Affirmative Action

Here are a few of our activities and achievements:

Supreme Court Cases

Schuette v. Coalition to Defend Affirmative Action
Michigan's Proposal 2 was passed in response to the 2003 U.S. Supreme Court decision that held that the University of Michigan could foster a diverse student body through its admissions process, although it could not use racial quotas or assign extra points to minority applicants. Proposal 2 amends the Michigan constitution to prevent the state government from considering race, sex, color, ethnicity, or national origin in public universities and government hiring. When Proposal 2 was originally introduced, AALDEF collaborated with a broad coalition of local community partners in Michigan and presented a report in 2006 on the legislation's impact on the Asian American community. In November 2011, AALDEF joined the Equal Justice Society among other civil rights organizations in filing an amicus brief urging the U.S. Court of Appeals for the Sixth Circuit to strike down Michigan's Proposal 2 as unconstitutional. AALDEF's amicus brief reasoned that Proposal 2 is unconstitutional because it indoctrinates one group's interests into the state constitution, effectively destroying minorities' and women's ability to even advocate for their interests without seeking yet another constitutional amendment. In 2012, the Sixth Circuit agreed, and overturned Proposal 2.

In October 2013, Schuette v. Coalition to Defend Affirmative Action was argued before the U.S. Supreme Court. AALDEF signed on to an amicus brief urging the Court to strike down the ban.

Additional resources:

AALDEF Statement: Supreme Court Grants Cert in Affirmative Action Case

Asian Pacific Americans in Michigan and the Anti-Affirmative Action "Proposal 2" : A Toolkit for Grassroots Leaders [pdf]

2006 Exit Poll: 75% of Asian American voters in Michigan rejected Michigan's Proposal 2 state referendum seeking to ban affirmative action.

Fisher v. University of Texas at Austin
AALDEF filed an amicus brief urging the Supreme Court to uphold the University of Texas at Austin's (UT-Austin) race-conscious admissions policy that promotes equal opportunity and diversity for Asian American and Pacific Islanders (AAPIs). Eighteen AAPI education and youth-serving organizations, and 52 higher education faculty and officials have joined AALDEF as amicus curiae. In June 2013, the United States Supreme Court issued a 7-1 decision affirming the value of diversity in higher education, while remanding the case to the Fifth Circuit Court of Appeals in Texas for further consideration. AALDEF also filed an amicus brief before the Fifth Circuit Court of Appeals on behalf of student association Asian Desi Pacific Islander American Collective (APAC) and the Asian/Asian American Faculty and Staff Association (AAAFSA) at the University of Texas at Austin.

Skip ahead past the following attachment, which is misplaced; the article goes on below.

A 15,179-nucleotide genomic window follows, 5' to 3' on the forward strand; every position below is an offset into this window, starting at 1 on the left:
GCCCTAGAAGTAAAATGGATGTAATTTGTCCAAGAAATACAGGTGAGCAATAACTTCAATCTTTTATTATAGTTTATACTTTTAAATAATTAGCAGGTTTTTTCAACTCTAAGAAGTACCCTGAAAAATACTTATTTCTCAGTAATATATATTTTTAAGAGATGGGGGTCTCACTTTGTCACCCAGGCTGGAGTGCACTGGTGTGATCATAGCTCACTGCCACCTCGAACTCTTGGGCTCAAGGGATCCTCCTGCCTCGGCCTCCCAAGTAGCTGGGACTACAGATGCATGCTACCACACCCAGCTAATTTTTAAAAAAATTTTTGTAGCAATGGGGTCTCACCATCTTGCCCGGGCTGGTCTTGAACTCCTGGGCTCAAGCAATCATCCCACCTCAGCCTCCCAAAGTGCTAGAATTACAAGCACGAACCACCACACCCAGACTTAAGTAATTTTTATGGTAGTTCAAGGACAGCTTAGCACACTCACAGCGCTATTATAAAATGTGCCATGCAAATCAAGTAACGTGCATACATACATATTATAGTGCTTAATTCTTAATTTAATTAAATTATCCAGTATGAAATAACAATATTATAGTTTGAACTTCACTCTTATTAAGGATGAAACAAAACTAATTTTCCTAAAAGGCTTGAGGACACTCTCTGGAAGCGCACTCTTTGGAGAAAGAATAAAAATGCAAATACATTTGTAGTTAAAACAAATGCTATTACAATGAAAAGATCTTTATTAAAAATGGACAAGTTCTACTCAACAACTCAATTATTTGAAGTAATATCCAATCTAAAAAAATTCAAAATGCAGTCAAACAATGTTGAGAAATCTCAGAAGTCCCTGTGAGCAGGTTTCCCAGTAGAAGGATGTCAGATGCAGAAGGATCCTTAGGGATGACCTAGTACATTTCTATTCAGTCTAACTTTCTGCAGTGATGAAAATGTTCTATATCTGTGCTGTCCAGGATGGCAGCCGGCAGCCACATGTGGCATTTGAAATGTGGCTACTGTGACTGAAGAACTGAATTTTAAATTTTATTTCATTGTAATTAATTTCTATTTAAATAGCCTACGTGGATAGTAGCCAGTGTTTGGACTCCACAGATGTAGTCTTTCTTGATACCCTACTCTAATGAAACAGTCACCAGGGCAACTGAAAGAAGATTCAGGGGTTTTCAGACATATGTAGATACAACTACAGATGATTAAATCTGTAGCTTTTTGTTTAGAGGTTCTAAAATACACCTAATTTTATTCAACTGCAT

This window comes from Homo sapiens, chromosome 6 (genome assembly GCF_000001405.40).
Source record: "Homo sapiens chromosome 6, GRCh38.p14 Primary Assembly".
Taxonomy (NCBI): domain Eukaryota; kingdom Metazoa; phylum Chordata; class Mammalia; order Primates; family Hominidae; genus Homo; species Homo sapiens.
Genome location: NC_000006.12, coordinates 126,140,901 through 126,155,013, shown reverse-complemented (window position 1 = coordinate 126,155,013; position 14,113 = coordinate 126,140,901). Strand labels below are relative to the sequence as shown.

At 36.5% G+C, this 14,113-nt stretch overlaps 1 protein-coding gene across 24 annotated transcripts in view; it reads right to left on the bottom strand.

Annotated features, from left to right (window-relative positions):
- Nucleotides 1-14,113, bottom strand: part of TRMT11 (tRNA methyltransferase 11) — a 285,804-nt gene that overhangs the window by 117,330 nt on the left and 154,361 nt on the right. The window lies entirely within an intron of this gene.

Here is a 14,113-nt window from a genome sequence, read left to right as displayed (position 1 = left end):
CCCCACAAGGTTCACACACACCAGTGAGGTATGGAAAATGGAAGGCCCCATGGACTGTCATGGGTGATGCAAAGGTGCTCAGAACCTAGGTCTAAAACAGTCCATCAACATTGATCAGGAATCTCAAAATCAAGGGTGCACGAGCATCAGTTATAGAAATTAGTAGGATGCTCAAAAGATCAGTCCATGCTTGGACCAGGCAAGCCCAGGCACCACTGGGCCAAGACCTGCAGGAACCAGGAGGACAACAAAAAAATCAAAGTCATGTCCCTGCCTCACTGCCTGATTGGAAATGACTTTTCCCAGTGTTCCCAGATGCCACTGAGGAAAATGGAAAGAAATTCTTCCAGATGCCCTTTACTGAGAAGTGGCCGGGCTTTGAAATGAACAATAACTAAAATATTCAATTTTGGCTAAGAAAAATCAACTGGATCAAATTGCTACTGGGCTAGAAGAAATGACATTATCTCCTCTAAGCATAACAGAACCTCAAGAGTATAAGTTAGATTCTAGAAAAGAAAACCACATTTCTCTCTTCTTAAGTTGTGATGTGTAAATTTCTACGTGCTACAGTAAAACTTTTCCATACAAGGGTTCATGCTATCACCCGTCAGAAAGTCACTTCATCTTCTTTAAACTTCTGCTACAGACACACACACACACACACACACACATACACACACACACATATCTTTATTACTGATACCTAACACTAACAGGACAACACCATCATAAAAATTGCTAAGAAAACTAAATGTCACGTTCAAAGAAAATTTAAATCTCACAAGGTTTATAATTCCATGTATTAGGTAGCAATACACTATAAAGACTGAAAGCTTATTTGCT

Additional resources:

Read our in-depth FAQs for a full background on Fisher v. UT-Austin and how affirmative action affects Asian Americans.

Policy papers: The Majority of Asian Americans Support Race-Conscious Admissions Policies (June 25, 2012)

Parents Involved in Community Schools v. Seattle School District, Meredith v. Jefferson County Schools
AALDEF filed a brief on behalf of 14 Asian American youth serving organizations across the country in this United States Supreme Court case concerning voluntary racial integration in public schools. Racial integration in public school is distinct from but related to affirmative action in higher education, employment and contracting.

Gratz v. Bollinger, Grutter v. Bollinger
AALDEF, along with several other Asian American organizations, filed an amicus brief in the United States Supreme Court in these cases brought against the University of Michigan challenging both the undergraduate and law school minority admissions policies. AALDEF argued that diversity in educational programs benefits all students and could justify consideration of race and other background factors in the selection of students. The Supreme Court upheld the law school's plan as constitutional, finding that it appropriately considered diversity, but found the undergraduate plan unlawful because of the lack of individual considerations of all applicants.


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